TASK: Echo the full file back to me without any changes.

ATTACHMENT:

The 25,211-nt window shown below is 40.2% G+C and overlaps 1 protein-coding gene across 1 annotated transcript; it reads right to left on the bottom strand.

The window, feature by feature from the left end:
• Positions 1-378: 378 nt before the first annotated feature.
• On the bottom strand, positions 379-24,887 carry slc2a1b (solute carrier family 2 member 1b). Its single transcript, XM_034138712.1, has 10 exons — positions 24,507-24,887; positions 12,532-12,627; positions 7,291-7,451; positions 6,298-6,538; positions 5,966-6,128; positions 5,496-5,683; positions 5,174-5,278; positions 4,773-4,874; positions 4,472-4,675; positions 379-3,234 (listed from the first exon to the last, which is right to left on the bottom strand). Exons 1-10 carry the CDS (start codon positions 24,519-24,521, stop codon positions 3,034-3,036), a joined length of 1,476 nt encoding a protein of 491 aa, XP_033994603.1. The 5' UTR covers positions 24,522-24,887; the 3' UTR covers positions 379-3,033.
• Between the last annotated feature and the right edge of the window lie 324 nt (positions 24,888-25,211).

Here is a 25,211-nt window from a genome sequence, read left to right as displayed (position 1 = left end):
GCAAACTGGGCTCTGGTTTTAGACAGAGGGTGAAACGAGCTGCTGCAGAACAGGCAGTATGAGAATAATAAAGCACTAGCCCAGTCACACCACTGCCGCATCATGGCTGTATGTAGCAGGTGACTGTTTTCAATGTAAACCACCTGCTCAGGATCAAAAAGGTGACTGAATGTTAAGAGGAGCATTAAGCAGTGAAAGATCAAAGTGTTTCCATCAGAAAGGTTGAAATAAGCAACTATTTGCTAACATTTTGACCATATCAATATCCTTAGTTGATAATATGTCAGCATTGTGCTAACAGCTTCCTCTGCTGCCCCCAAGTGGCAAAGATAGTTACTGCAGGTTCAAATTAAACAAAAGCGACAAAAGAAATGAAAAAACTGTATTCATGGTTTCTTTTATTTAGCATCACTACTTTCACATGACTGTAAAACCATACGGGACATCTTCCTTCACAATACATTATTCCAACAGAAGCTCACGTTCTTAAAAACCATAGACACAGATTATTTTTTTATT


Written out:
The 25,211-nt window shown below is 40.2% G+C and overlaps 1 protein-coding gene across 1 annotated transcript; it reads right to left on the bottom strand.

The window, feature by feature from the left end:
• Positions 1-378: 378 nt before the first annotated feature.
• On the bottom strand, positions 379-24,887 carry slc2a1b (solute carrier family 2 member 1b). Its single transcript, XM_034138712.1, has 10 exons — positions 24,507-24,887; positions 12,532-12,627; positions 7,291-7,451; positions 6,298-6,538; positions 5,966-6,128; positions 5,496-5,683; positions 5,174-5,278; positions 4,773-4,874; positions 4,472-4,675; positions 379-3,234 (listed from the first exon to the last, which is right to left on the bottom strand). Exons 1-10 carry the CDS (start codon positions 24,519-24,521, stop codon positions 3,034-3,036), a joined length of 1,476 nt encoding a protein of 491 aa, XP_033994603.1. The 5' UTR covers positions 24,522-24,887; the 3' UTR covers positions 379-3,033.
• Between the last annotated feature and the right edge of the window lie 324 nt (positions 24,888-25,211).

Here is a 25,211-nt window from a genome sequence, read left to right as displayed (position 1 = left end):
GCAAACTGGGCTCTGGTTTTAGACAGAGGGTGAAACGAGCTGCTGCAGAACAGGCAGTATGAGAATAATAAAGCACTAGCCCAGTCACACCACTGCCGCATCATGGCTGTATGTAGCAGGTGACTGTTTTCAATGTAAACCACCTGCTCAGGATCAAAAAGGTGACTGAATGTTAAGAGGAGCATTAAGCAGTGAAAGATCAAAGTGTTTCCATCAGAAAGGTTGAAATAAGCAACTATTTGCTAACATTTTGACCATATCAATATCCTTAGTTGATAATATGTCAGCATTGTGCTAACAGCTTCCTCTGCTGCCCCCAAGTGGCAAAGATAGTTACTGCAGGTTCAAATTAAACAAAAGCGACAAAAGAAATGAAAAAACTGTATTCATGGTTTCTTTTATTTAGCATCACTACTTTCACATGACTGTAAAACCATACGGGACATCTTCCTTCACAATACATTATTCCAACAGAAGCTCACGTTCTTAAAAACCATAGACACAGATTATTTTTTTATT